Is Godot suitable for a MOBA style game?

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:bust_in_silhouette: Asked By rogerdv

Is the network support scalable enough to handle a couple of thousands players?

:bust_in_silhouette: Reply From: Zylann

For such a high number of concurrent players the problem you have to solve extends way beyond Godot (and you must preferably have some experience in the field to handle that). Regardless of the engine you choose here, you will need a really solid network architecture, and that may depend on the game you are doing.
For sure you would not use the high-level networking API which is only tailored for smaller games, but the engine also exposes lower-level functionality to use network in a way that is closer to classic UDP message management (It uses ENet internally).

So, incase I decide to use it, I should avoid high level API and go for the lower lever one. And probably use threads also. But if I correctly design the network architecture, and the hardware is powerful enough, Godot will scale to larger numbers of players?

rogerdv | 2019-12-04 20:18

Network-speaking, this won’t really depend on Godot. The engine only provides you access to the messaging system that should run on clients (and probably servers if you want Godot on server too). I’m not an expert into making such games, but I know it requires careful design and proper hardware to handle the load.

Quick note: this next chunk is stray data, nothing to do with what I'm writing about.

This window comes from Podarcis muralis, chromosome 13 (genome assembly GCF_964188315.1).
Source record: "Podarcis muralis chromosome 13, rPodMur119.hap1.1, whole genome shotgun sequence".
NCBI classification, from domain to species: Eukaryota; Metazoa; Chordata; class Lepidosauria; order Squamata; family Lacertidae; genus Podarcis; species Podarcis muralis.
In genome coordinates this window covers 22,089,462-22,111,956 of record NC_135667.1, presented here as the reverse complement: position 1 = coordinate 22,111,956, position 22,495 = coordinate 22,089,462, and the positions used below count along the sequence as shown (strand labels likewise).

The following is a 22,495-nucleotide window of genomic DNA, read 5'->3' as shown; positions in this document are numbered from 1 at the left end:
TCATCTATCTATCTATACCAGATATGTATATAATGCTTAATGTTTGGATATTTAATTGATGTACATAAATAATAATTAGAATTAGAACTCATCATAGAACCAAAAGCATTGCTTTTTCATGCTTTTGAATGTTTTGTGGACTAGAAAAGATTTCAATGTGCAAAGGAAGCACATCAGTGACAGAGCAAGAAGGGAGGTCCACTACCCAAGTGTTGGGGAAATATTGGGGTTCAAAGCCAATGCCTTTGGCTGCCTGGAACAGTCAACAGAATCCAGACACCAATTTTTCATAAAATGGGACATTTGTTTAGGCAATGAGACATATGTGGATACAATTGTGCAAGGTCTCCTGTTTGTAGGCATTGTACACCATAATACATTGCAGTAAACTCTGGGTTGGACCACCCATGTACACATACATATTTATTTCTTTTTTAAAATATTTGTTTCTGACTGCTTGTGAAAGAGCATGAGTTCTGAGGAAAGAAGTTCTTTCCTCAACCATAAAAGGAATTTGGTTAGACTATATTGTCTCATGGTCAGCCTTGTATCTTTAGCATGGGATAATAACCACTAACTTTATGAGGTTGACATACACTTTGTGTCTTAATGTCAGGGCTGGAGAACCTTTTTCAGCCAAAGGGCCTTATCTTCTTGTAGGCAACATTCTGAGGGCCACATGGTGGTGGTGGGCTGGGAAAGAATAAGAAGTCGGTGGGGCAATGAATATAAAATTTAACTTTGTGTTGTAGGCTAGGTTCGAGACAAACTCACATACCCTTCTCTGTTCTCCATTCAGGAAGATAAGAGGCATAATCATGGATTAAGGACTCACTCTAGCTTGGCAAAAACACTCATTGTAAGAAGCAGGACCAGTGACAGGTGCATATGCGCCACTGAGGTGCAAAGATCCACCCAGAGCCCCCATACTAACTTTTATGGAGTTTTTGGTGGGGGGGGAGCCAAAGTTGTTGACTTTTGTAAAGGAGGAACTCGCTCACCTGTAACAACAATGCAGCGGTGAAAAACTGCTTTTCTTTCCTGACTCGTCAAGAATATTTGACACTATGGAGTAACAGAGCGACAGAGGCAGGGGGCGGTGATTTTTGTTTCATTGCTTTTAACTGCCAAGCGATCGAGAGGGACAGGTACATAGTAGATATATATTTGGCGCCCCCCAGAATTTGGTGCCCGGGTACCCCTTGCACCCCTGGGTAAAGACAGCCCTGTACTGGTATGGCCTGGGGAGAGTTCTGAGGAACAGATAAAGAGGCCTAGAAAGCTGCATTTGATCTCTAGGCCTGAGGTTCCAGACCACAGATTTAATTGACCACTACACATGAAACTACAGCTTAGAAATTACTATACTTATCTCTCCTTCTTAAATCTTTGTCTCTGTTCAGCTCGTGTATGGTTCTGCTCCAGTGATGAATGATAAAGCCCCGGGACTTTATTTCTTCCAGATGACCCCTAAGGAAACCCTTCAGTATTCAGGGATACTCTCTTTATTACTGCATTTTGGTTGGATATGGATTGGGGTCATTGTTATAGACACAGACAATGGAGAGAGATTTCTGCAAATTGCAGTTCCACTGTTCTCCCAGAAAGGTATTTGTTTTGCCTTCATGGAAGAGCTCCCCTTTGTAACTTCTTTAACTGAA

Btw, in which game did you see thousands of players at once on the same map?

Also there might actually be a limitation in the number of active peers, would be worth to check out if that’s the case with ENet. I had a look and found this:


That’s 4096 peers.
But in any case you’re free to even use your own network library. For example if you use C# there is LiteNetLib.

Zylann | 2019-12-04 21:01

A MOBA has only 10 players+observers (we are planning a free for all, 5 teams map, but that is not relevant) per map, but concurrently you have several matches going on, the lobby, etc. Thats why I have to think in terms of thousands of concurrent players.

rogerdv | 2019-12-04 22:15

You could probably use the high-level multiplayer API, as each game will only have 10-20 players at most. Regardless of the API or engine you use, you’ll need to host multiple servers to scale. This is not an easy task, but you may want to look at technologies such as Kubernetes if you’re interested. If you’re just starting out and don’t expect the game’s playerbase to grow beyond a few dozen concurrent players (which is common for indies), a shell script that starts a few server instances will be sufficient.

Calinou | 2019-12-09 18:17

Oh indeed if you only need 10-20 players per match then it’s way easier. You are not planning for thousands of players per game then, because you will very likely have multiple instances of game servers, not a single one. How to manage those game servers is up to you, though.

Zylann | 2019-12-09 18:36